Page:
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I am reading a paper where the term conditional variance is mentioned, but I am not really sure what is meant by this and how this can be calculated:

Fig. 2 shows the conditional variances of the centered returns of the series of prices under study.

As far is know the term conditional variances is used only in GARCH models. So, I assume that in order to calculate these variances one has to use a GARCH Model for the returns. First, one has to calculate the returns $r_t = \ln(p_t) - \ln(p_{t-1})$. Then, the returns should be centered via $\hat{r}_t = r_t-\bar{r}$ (quite unsure if this meant by centered). The last step would be to apply a GARCH model. Is this going into the right direction or am I completely lost here?

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Most Garch packages will output the conditional variances for you. For the centered returns, you could estimate an autoregressive model and subtract out the conditional mean. They are assuming a constant mean, which is also fine. –  John Jun 18 '13 at 14:41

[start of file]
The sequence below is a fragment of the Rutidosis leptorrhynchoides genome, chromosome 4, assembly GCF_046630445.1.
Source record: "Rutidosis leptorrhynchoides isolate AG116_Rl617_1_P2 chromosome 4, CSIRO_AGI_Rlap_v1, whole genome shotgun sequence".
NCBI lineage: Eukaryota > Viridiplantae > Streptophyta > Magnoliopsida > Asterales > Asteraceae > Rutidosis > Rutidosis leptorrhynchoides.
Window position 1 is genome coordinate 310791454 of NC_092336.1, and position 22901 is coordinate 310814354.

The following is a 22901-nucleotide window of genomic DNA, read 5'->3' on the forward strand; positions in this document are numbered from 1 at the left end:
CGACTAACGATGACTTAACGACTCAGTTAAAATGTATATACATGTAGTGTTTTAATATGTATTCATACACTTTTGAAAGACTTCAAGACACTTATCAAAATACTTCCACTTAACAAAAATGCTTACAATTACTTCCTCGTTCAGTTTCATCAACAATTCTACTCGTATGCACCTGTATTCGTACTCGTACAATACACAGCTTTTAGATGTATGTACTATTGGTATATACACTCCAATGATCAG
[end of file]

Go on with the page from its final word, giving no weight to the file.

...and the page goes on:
@John I used a GARCH(1,1) model and calculated the conditional variances via Excel, but my results differed from the results from the paper. Could you elaborate a bit more one your comment? I understand from it that I am doing okay, I just have to apply an GARCH model. Is that right? –  Mark80 Jun 19 '13 at 8:18
    
Assuming the Garch model is the same as the one from the paper and the data is the same (and same frequency), I would expect them to look very similar. One difference is that most packages initialize the conditional variance with the long-run variance, so that's one area I would check but if you used the sample variance to initialize though the difference should be small. –  John Jun 19 '13 at 13:54
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